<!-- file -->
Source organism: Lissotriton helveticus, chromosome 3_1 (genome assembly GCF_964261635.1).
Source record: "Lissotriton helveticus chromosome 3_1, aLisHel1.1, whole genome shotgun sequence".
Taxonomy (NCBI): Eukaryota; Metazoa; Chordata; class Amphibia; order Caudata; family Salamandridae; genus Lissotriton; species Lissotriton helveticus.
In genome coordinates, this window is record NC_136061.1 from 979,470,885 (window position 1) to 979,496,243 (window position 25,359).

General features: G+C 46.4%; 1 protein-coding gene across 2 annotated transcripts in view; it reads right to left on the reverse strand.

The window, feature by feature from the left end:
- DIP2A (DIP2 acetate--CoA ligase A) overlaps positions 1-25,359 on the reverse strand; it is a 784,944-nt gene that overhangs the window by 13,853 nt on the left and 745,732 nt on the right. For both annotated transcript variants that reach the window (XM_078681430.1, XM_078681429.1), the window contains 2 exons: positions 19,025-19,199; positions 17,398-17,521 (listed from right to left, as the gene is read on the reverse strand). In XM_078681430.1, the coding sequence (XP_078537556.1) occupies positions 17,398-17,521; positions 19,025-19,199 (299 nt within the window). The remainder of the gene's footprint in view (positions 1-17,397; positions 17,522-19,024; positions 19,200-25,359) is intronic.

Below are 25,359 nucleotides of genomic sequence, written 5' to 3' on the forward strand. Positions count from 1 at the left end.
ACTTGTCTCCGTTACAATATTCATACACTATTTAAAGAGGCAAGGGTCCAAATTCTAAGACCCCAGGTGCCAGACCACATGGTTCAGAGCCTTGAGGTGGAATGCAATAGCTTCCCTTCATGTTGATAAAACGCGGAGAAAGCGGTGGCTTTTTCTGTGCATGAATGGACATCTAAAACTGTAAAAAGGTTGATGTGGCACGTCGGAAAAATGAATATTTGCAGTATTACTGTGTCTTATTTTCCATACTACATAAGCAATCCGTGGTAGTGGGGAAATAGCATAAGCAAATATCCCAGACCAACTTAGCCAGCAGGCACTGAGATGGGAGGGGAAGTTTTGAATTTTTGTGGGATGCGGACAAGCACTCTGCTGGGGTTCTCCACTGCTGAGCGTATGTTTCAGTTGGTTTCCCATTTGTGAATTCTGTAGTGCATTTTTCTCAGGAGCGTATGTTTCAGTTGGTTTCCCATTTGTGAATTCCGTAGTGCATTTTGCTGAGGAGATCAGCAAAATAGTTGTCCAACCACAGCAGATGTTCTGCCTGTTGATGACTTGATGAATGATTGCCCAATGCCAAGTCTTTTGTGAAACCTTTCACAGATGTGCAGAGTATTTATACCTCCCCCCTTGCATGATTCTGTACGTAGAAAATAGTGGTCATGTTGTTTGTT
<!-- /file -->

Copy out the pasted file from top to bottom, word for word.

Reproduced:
Source organism: Lissotriton helveticus, chromosome 3_1 (genome assembly GCF_964261635.1).
Source record: "Lissotriton helveticus chromosome 3_1, aLisHel1.1, whole genome shotgun sequence".
Taxonomy (NCBI): Eukaryota; Metazoa; Chordata; class Amphibia; order Caudata; family Salamandridae; genus Lissotriton; species Lissotriton helveticus.
In genome coordinates, this window is record NC_136061.1 from 979,470,885 (window position 1) to 979,496,243 (window position 25,359).

General features: G+C 46.4%; 1 protein-coding gene across 2 annotated transcripts in view; it reads right to left on the reverse strand.

The window, feature by feature from the left end:
- DIP2A (DIP2 acetate--CoA ligase A) overlaps positions 1-25,359 on the reverse strand; it is a 784,944-nt gene that overhangs the window by 13,853 nt on the left and 745,732 nt on the right. For both annotated transcript variants that reach the window (XM_078681430.1, XM_078681429.1), the window contains 2 exons: positions 19,025-19,199; positions 17,398-17,521 (listed from right to left, as the gene is read on the reverse strand). In XM_078681430.1, the coding sequence (XP_078537556.1) occupies positions 17,398-17,521; positions 19,025-19,199 (299 nt within the window). The remainder of the gene's footprint in view (positions 1-17,397; positions 17,522-19,024; positions 19,200-25,359) is intronic.

Below are 25,359 nucleotides of genomic sequence, written 5' to 3' on the forward strand. Positions count from 1 at the left end.
ACTTGTCTCCGTTACAATATTCATACACTATTTAAAGAGGCAAGGGTCCAAATTCTAAGACCCCAGGTGCCAGACCACATGGTTCAGAGCCTTGAGGTGGAATGCAATAGCTTCCCTTCATGTTGATAAAACGCGGAGAAAGCGGTGGCTTTTTCTGTGCATGAATGGACATCTAAAACTGTAAAAAGGTTGATGTGGCACGTCGGAAAAATGAATATTTGCAGTATTACTGTGTCTTATTTTCCATACTACATAAGCAATCCGTGGTAGTGGGGAAATAGCATAAGCAAATATCCCAGACCAACTTAGCCAGCAGGCACTGAGATGGGAGGGGAAGTTTTGAATTTTTGTGGGATGCGGACAAGCACTCTGCTGGGGTTCTCCACTGCTGAGCGTATGTTTCAGTTGGTTTCCCATTTGTGAATTCTGTAGTGCATTTTTCTCAGGAGCGTATGTTTCAGTTGGTTTCCCATTTGTGAATTCCGTAGTGCATTTTGCTGAGGAGATCAGCAAAATAGTTGTCCAACCACAGCAGATGTTCTGCCTGTTGATGACTTGATGAATGATTGCCCAATGCCAAGTCTTTTGTGAAACCTTTCACAGATGTGCAGAGTATTTATACCTCCCCCCTTGCATGATTCTGTACGTAGAAAATAGTGGTCATGTTGTTTGTT